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1.
RSC Adv ; 13(26): 17667-17677, 2023 Jun 09.
Article in English | MEDLINE | ID: covidwho-20232823

ABSTRACT

The papain-like protease (PLpro) plays a critical role in SARS-CoV-2 (SCoV-2) pathogenesis and is essential for viral replication and for allowing the virus to evade the host immune response. Inhibitors of PLpro have great therapeutic potential, however, developing them has been challenging due to PLpro's restricted substrate binding pocket. In this report, we screened a 115 000-compound library for PLpro inhibitors and identified a new pharmacophore, based on a mercapto-pyrimidine fragment that is a reversible covalent inhibitor (RCI) of PLpro and inhibits viral replication in cells. Compound 5 had an IC50 of 5.1 µM for PLpro inhibition and hit optimization yielded a derivative with increased potency (IC50 0.85 µM, 6-fold higher). Activity based profiling of compound 5 demonstrated that it reacts with PLpro cysteines. We show here that compound 5 represents a new class of RCIs, which undergo an addition elimination reaction with cysteines in their target proteins. We further show that their reversibility is catalyzed by exogenous thiols and is dependent on the size of the incoming thiol. In contrast, traditional RCIs are all based upon the Michael addition reaction mechanism and their reversibility is base-catalyzed. We identify a new class of RCIs that introduces a more reactive warhead with a pronounced selectivity profile based on thiol ligand size. This could allow the expansion of RCI modality use towards a larger group of proteins important for human disease.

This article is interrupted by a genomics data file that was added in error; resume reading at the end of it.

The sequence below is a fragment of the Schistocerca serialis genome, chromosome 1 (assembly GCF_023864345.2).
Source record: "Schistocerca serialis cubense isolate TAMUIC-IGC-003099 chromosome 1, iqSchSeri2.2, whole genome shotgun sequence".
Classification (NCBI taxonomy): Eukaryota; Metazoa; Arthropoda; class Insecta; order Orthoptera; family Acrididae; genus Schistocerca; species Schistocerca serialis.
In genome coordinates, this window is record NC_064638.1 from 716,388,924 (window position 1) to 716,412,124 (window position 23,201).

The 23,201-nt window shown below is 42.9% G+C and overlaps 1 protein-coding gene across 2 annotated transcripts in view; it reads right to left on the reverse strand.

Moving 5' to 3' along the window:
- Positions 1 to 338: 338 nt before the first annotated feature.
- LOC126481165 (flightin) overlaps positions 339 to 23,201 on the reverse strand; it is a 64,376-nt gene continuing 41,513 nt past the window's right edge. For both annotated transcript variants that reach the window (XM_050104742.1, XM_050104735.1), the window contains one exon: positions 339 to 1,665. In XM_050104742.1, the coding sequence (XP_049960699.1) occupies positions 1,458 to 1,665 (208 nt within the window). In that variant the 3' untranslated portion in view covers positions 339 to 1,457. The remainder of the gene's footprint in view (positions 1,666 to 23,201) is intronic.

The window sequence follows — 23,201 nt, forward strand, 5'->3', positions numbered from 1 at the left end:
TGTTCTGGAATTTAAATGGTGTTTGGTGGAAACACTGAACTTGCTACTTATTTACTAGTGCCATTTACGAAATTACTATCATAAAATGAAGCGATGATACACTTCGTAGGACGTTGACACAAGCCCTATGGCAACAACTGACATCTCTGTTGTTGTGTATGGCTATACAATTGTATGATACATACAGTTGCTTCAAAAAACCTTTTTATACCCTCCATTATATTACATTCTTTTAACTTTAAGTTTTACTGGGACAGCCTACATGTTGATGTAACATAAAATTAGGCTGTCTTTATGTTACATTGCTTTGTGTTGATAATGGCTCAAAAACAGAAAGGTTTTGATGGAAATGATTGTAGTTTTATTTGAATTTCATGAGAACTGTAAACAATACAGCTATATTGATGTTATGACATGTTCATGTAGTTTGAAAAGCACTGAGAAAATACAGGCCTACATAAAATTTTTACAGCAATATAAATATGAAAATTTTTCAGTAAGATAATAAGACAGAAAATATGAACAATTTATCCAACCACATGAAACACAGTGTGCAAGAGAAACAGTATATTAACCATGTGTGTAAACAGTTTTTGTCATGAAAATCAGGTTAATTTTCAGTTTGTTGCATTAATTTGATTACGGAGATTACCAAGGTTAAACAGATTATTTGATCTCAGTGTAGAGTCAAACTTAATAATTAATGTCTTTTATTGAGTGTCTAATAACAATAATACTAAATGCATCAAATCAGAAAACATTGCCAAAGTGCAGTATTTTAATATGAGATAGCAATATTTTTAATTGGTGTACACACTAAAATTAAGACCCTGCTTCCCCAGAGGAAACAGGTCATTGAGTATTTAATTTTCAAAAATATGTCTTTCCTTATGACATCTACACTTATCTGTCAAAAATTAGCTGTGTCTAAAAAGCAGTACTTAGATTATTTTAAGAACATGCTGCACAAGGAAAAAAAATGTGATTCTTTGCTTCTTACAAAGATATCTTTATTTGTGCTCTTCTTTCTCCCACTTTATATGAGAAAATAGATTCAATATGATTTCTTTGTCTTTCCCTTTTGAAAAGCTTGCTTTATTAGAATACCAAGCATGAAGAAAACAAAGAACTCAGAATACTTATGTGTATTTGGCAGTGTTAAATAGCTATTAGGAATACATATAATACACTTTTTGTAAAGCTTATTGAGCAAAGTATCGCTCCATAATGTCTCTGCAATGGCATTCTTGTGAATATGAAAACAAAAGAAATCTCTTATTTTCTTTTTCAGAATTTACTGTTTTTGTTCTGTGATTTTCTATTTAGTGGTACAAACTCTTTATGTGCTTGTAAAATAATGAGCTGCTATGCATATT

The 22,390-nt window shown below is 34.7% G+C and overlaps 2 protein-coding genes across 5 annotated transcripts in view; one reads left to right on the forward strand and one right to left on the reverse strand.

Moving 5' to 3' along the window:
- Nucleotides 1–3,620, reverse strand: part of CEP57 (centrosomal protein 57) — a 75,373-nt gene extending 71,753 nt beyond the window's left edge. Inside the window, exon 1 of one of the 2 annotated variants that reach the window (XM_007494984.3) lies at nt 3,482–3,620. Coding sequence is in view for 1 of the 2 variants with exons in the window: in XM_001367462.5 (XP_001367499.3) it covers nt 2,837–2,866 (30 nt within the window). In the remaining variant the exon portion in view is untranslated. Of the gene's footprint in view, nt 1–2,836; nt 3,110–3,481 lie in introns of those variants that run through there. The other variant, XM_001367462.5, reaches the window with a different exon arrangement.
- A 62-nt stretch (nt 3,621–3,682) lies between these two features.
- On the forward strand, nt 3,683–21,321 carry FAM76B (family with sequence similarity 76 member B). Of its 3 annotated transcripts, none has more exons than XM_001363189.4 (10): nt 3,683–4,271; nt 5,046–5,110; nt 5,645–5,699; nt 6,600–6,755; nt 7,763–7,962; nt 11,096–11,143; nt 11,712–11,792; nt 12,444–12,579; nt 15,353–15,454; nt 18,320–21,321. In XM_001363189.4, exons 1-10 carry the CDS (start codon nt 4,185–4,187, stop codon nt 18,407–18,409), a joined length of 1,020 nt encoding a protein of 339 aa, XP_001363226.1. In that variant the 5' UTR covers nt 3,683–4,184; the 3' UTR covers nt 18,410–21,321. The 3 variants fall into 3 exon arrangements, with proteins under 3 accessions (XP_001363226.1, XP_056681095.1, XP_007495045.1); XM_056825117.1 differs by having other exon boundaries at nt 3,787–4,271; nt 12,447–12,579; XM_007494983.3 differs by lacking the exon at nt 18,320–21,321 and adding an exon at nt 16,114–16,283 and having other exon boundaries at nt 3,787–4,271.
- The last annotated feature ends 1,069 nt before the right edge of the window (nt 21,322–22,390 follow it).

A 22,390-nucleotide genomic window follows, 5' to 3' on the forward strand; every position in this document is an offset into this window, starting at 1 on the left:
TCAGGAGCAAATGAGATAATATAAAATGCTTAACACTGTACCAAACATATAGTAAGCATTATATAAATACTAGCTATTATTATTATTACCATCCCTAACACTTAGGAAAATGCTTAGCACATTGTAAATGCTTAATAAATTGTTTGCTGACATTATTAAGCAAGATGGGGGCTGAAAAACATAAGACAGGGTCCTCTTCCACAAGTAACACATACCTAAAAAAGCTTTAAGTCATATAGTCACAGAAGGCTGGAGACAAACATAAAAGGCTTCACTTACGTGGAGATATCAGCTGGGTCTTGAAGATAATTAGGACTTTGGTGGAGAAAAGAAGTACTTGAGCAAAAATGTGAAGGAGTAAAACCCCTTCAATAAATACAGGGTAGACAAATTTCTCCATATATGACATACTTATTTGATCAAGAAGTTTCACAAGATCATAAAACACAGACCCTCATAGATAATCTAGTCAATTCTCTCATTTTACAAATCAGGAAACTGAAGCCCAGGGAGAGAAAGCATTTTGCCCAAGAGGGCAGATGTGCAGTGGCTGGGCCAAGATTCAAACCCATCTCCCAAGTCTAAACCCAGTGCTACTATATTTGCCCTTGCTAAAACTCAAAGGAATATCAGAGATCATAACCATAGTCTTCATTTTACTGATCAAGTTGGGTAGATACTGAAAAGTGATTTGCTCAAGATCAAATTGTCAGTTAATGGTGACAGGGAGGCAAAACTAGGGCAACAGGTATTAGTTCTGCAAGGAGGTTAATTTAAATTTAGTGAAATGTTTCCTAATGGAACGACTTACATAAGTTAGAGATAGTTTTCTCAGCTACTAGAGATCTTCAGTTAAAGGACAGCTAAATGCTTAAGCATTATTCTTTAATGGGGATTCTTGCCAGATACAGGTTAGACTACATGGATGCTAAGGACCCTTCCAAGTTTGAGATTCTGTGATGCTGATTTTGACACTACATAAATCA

2.
mBio ; : e0088923, 2023 Jun 09.
Article in English | MEDLINE | ID: covidwho-20244072

ABSTRACT